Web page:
Yes, he is - when he is available. I beieve he is in NY for the Fall Dance Festival, so it is probably being hosted by Doug Fullington and a few of the dancers. I will be at Friday's performance and will let you know more.

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The Choreographer's Showcase, a one-time performance on 22 March 06, was very strong.

For the second year in a row, Jonathan Poretta mixed techno and classical, this time with Jubilant, which featured Carrie Imler as soloist against a corps of eight, with a deliberate quote of the flying entrance against the diagonal of corps from Concerto Barocco, and a second movement with pas de deux danced by Kaori Nakamura/Lucien Postlewaite and Noelani Pantastico/Jeffrey Stanton. It was filled with Porretta's infectious energy and insight into stylistic differences shown in the contrasting pas de deux. Again, this is a piece that if it toured to public schools to show students what classical dancing can be, would cause a riotous response.

Heartfelt, choreographed by Stanko Milov to three piano pieces he composed and which appear on his eponymous new CD, was not just another piano ballet. It had a story line, with Milov seated at the piano upstage right, a spotlight shining over his shoulder downstage, composing. This transitioned to three sequential pas de deux for women in longish skirts, and Milov served his dancers well, to bring out qualities that had not be in the spotlight before. The best of these was the opening one for Lindsi Dec and Karel Cruz, which emphasized the creamy, articulate quality of her developes and soft, but equally strong romanticism. This was the role that reminded me of a young Susan Jaffee. The pas de deux that followed, one for Kari Brunson and Kiyon Gaines, the last for Laura Gilbreath and Milov himself, contrasted from the first, but were a more temperamentally similar. "Heartfelt" was a singularly appropriate title to this emotional, romantic piece.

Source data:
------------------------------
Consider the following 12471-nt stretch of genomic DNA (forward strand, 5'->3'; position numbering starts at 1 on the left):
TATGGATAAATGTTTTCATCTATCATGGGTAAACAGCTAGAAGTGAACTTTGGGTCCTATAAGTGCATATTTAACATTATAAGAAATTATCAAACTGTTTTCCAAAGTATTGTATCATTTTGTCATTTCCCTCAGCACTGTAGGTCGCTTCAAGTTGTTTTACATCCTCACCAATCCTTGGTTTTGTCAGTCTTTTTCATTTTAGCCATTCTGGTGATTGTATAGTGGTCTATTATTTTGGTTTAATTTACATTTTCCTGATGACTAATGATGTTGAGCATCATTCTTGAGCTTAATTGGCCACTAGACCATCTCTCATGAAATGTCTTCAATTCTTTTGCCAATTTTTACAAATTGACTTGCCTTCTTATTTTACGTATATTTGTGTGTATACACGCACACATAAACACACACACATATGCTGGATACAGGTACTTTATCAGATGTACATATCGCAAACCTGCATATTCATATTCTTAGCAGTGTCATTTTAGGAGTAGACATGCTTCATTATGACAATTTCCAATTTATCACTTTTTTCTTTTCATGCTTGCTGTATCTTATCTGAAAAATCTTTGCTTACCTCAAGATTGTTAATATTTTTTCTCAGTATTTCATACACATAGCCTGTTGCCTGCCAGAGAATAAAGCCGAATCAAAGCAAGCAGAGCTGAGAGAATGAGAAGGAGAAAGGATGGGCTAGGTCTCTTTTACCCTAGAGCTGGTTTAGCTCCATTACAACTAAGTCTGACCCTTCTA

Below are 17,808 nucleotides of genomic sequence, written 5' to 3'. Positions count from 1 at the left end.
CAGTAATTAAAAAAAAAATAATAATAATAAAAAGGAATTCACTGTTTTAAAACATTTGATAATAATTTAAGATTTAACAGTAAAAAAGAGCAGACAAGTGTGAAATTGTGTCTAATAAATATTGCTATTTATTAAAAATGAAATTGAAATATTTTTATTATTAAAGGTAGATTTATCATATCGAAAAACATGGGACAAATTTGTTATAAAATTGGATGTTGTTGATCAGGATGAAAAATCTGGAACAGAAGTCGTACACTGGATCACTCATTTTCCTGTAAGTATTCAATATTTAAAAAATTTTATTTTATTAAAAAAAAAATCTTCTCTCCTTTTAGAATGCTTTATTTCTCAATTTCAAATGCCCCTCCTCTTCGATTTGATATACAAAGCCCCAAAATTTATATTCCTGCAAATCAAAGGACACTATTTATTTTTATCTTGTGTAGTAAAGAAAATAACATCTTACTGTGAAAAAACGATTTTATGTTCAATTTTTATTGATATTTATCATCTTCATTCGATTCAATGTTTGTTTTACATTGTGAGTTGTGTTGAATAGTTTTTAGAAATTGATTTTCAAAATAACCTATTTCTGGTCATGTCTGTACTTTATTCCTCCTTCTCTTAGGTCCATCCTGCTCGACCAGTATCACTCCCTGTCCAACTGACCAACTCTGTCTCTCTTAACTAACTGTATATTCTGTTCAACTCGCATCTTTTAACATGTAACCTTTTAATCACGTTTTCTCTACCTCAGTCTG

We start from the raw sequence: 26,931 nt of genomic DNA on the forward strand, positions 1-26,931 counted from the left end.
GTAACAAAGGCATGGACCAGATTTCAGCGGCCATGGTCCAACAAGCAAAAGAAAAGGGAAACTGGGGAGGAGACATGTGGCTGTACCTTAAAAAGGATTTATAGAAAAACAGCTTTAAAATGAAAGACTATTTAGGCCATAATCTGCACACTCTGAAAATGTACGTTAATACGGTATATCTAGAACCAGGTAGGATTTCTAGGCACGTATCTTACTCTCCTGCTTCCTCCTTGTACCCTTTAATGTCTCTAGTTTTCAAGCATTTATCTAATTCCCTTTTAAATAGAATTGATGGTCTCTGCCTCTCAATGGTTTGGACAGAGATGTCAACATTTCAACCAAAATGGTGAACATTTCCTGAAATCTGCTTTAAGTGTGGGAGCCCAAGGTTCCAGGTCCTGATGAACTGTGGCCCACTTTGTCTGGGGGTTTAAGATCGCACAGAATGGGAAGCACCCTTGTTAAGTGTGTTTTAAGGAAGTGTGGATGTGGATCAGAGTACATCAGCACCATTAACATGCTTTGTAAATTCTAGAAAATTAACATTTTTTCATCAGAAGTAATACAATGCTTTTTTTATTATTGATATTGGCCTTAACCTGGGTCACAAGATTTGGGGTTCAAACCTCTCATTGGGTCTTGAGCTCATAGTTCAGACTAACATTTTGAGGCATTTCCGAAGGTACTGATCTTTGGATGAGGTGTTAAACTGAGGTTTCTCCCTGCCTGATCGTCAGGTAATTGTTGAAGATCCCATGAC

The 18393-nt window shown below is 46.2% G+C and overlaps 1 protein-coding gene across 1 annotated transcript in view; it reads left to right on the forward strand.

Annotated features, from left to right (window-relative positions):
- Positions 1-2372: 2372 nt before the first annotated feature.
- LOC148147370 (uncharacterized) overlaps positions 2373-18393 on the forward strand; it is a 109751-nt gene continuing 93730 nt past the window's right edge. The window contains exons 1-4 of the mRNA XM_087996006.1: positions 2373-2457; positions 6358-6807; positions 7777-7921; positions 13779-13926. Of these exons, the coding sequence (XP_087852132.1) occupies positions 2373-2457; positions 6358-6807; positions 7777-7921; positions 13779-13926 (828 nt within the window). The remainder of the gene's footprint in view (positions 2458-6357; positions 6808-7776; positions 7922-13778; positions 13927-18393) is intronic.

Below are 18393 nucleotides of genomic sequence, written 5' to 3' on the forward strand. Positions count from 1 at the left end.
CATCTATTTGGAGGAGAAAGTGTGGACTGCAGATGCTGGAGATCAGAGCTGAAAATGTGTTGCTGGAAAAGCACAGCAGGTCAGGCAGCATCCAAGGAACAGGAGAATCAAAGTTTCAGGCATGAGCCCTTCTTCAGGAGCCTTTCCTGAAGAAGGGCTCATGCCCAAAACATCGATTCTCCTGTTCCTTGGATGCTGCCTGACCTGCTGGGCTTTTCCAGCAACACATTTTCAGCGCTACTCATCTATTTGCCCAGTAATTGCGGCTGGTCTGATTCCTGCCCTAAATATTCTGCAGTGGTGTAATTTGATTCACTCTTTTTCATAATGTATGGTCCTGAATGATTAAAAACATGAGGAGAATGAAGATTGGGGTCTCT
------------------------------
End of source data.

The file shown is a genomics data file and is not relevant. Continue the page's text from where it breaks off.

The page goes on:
The last piece in the first half was Olivier Wevers X Statis, whose score of pieces by contemporary composer Thomas Adès, could not have been more different than the lilting, rhythmic piano score composed by Milov. Two of the pieces were clearly based in early classical music, but there is nothing easy about his music, which I thought was fantastic. The ballet consists of five pas short pas de deux, each visually arresting, running the gamut of imagination, including one for Chalnessa Eames and a suitmaker's mannequin. The closest I can come to describing this ballet is that it contained the quirky sensibility and depth of "Five Pieces" from Episodes. Oliviers Wevers has more than talent: he has an original voice.

He showed it again in the solo called pigment he created for Ariana Lallone, which followed the intermission, set to a tape of a traditional Japanese folk song. In it, Lallone transformed from a stylized, tiny Japanese woman to her full height as a contemporary ballerina and back again throughout the piece. Completely unexpected, and totally different from X Statis.

The last piece, {SCHWA} was choregraphed by Kiyon Gaines and set to a series of tangos by Astor Piazolla. Using 18 dancers, the piece was beautifully structured, with a mixture of contrasting groupings. The very beginning didn't capture me, but two pieces in I was hooked. Luckily for all the costume gems that were created for PNB's all-tango program from a few years ago are available. The dancers look fabulous in them. According to Peter Boal in a post-performance Q&A, this piece will be presented in the Made in the Northwest festival next year.